John Coltrane is one of the most prolific jazz musicians of all time: that may seem an incredible statement to make, but it can be easily attested when you consider that, even before he started releasing albums in his own name, he was playing on releases by Miles Davis and Thelonious Monk, an artistic achievement that many would have been happy to consider the peak of their career.
Not Coltrane, however. From humble beginnings playing in a band formed during his time in the Navy, through the aforementioned period guest appearing on other artist's releases, his big break under his own name came with 1958's Blue Train, the only album he released as band leader during his tenure at Blue Note Records. This record has been certified Gold, and features some of the earliest examples of the "Coltrane Changes" writing style which The Trane, as he became known, would become known among Jazz lovers everywhere for.
The only way Coltrane could possibly move on from this effort was to become more experimental, and naturally his next major record, Giant Steps, released in 1960 on a new deal with Atlantic, showed Coltrane's compositions becoming more complicated. Indeed, the title track itself, Giant Steps featured a chord progression which pianist Tommy Flanagan appears to struggle to improvise over during the recording session, owing to the speed of the changes.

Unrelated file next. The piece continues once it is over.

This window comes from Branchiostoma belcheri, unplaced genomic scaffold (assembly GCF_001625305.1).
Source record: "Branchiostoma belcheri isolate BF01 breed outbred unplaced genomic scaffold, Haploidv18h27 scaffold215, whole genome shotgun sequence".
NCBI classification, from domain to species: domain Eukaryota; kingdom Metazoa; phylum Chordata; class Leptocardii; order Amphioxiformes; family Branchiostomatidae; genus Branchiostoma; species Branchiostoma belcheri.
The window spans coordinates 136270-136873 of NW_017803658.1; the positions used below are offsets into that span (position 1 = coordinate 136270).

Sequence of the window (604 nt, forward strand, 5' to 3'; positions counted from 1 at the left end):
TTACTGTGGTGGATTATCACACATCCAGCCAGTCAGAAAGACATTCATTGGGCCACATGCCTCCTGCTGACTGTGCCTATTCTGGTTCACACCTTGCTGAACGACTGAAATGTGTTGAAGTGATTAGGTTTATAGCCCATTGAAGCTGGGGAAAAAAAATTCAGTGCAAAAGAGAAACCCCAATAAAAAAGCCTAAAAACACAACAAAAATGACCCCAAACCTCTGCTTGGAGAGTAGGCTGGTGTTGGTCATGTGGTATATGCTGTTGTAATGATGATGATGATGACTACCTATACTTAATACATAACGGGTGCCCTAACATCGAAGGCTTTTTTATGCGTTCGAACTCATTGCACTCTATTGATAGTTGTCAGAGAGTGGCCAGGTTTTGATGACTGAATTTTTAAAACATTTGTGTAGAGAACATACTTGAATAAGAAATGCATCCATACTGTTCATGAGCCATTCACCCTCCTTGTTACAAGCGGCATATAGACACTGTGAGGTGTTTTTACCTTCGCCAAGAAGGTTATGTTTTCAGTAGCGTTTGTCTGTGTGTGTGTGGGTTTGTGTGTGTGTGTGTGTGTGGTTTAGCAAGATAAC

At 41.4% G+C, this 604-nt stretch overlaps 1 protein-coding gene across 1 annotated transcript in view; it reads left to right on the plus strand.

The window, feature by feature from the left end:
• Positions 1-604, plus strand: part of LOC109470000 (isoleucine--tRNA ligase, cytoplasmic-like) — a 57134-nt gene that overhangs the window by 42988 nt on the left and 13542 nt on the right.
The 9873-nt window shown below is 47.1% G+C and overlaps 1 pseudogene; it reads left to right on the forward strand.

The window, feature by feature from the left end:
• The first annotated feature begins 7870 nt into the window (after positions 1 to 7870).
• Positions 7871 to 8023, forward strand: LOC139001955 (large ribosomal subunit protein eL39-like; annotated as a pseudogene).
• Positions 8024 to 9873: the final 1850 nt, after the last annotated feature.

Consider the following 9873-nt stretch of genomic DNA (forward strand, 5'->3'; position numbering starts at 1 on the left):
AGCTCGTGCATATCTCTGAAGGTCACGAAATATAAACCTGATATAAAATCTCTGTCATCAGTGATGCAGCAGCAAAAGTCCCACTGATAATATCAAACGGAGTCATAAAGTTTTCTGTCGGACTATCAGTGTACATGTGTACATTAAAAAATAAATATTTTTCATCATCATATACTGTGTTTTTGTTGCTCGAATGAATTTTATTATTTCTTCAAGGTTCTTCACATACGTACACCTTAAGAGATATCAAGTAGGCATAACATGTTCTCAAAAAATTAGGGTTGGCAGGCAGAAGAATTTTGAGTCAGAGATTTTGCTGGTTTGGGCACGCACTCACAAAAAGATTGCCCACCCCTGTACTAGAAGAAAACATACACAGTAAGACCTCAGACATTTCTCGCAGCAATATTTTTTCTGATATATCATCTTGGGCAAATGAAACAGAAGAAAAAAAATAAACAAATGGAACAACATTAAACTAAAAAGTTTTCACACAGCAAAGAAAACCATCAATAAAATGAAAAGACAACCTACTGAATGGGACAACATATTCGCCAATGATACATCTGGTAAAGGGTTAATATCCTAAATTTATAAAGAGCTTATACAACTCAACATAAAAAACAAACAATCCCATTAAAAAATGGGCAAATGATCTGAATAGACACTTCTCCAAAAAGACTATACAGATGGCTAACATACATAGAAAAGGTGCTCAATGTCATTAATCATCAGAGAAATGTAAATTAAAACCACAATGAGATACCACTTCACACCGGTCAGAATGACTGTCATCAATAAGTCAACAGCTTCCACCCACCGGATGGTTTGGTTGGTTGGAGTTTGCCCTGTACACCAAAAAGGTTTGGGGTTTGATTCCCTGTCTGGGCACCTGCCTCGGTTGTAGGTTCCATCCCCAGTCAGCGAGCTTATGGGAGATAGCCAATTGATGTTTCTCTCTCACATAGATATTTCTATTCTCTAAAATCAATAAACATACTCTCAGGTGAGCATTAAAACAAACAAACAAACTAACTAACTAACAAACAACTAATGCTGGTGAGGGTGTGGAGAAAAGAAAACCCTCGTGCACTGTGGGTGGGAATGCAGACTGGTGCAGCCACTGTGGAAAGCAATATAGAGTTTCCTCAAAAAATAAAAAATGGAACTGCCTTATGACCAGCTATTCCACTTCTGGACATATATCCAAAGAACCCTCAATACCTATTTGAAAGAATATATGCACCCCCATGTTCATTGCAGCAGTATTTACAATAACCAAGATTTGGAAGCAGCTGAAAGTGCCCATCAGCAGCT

Coltrane never stopped experimenting with his sound. Whether it was his move from the tenor saxophone which had made him famous to the soprano saxophone in 1960, or his pioneering work in the fields of Free and Avant-Garde Jazz as the '60s progressed, Coltrane was simply never content to stick with what he knew. It is impossible to know then what the man might have done had he not suffered a tragic early death in 1967, at only 40 years old. The cause of his death is disputed, with Liver Cancer, Hepatitis and problems caused through Heroin use having been suggested over the years. What can't be disputed though is the talent that The Trane demonstrated while he was alive, both as a composer and a performer, and his legacy on musicians in years to come is still making itself obvious today.